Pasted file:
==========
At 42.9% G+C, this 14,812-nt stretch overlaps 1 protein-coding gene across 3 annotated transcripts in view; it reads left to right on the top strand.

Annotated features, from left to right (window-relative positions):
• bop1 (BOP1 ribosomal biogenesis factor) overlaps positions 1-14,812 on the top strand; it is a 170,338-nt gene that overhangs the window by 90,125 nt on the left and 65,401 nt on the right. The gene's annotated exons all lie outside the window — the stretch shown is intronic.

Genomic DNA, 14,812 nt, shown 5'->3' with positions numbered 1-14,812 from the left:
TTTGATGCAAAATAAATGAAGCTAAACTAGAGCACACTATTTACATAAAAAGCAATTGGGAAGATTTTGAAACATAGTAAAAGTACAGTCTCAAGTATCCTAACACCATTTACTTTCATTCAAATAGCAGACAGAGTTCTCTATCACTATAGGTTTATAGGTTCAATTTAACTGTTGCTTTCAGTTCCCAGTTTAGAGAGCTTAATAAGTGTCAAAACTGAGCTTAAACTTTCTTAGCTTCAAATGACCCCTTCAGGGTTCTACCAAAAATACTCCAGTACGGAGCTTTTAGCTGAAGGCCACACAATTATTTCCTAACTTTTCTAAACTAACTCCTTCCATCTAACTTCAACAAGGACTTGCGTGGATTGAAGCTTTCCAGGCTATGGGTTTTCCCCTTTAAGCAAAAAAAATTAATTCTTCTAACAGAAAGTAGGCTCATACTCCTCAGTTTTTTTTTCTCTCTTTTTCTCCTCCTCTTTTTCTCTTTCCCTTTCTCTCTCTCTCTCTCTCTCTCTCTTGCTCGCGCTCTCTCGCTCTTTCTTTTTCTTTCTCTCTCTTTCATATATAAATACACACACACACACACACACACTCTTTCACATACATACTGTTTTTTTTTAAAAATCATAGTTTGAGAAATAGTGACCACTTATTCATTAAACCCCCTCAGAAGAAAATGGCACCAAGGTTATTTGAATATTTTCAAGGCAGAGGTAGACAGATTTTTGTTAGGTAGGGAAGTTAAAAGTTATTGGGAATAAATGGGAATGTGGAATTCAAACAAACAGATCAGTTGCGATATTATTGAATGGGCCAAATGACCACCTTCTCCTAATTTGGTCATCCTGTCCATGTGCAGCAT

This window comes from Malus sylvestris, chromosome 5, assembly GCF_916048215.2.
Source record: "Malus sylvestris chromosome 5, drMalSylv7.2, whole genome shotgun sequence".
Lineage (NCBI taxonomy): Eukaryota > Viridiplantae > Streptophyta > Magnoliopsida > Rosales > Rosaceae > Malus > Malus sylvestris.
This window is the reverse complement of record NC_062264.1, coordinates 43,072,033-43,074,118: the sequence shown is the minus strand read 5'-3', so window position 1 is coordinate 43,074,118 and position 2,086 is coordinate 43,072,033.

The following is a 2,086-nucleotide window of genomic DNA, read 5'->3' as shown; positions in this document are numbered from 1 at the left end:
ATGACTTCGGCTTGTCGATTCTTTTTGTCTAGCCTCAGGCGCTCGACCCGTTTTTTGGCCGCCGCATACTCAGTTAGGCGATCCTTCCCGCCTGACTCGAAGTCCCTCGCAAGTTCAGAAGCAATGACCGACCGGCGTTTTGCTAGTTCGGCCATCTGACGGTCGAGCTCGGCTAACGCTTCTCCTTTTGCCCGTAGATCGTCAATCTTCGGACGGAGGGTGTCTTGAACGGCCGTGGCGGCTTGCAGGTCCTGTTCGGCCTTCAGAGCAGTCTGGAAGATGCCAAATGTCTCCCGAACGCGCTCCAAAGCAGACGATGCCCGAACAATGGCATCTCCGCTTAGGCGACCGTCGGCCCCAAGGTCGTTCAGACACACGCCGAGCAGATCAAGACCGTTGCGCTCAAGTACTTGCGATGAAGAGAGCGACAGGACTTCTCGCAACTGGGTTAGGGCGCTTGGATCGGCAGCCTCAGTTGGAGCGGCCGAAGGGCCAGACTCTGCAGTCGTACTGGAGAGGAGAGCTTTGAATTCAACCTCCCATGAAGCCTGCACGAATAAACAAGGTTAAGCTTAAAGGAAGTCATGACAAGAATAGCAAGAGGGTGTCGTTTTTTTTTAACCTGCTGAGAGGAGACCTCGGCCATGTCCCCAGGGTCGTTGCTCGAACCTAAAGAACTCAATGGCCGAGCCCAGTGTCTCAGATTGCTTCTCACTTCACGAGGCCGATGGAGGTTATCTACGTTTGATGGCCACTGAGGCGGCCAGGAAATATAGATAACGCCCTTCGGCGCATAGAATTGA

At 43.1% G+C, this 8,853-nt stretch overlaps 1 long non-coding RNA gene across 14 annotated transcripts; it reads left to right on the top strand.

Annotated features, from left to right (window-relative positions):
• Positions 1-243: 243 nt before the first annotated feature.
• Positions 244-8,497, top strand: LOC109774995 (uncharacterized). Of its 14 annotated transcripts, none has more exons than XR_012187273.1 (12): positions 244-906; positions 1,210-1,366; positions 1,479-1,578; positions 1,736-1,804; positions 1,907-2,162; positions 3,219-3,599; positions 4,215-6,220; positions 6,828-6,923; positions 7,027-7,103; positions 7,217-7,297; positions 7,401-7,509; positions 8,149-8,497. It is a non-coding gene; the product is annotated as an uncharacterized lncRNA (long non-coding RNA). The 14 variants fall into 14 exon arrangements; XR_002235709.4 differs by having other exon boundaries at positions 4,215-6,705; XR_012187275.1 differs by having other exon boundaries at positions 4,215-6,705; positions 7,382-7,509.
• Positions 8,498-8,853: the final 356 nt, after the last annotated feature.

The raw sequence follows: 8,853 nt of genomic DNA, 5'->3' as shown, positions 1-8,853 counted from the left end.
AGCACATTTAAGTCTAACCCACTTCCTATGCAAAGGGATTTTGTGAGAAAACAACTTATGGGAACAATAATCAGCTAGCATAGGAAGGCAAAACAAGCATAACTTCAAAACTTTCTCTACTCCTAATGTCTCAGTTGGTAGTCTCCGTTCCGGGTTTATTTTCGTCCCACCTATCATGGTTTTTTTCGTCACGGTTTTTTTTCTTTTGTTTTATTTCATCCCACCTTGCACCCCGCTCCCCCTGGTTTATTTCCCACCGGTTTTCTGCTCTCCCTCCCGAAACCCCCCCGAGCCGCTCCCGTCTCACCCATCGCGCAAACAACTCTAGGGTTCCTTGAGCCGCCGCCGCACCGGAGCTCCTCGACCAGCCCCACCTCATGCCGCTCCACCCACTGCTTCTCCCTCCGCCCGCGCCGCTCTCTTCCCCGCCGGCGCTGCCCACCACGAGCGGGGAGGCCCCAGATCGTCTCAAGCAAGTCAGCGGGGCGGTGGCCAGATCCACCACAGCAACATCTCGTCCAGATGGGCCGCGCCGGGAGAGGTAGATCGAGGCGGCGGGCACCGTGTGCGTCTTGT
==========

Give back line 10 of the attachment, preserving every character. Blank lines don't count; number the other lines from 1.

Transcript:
The following is a 2,086-nucleotide window of genomic DNA, read 5'->3' as shown; positions in this document are numbered from 1 at the left end: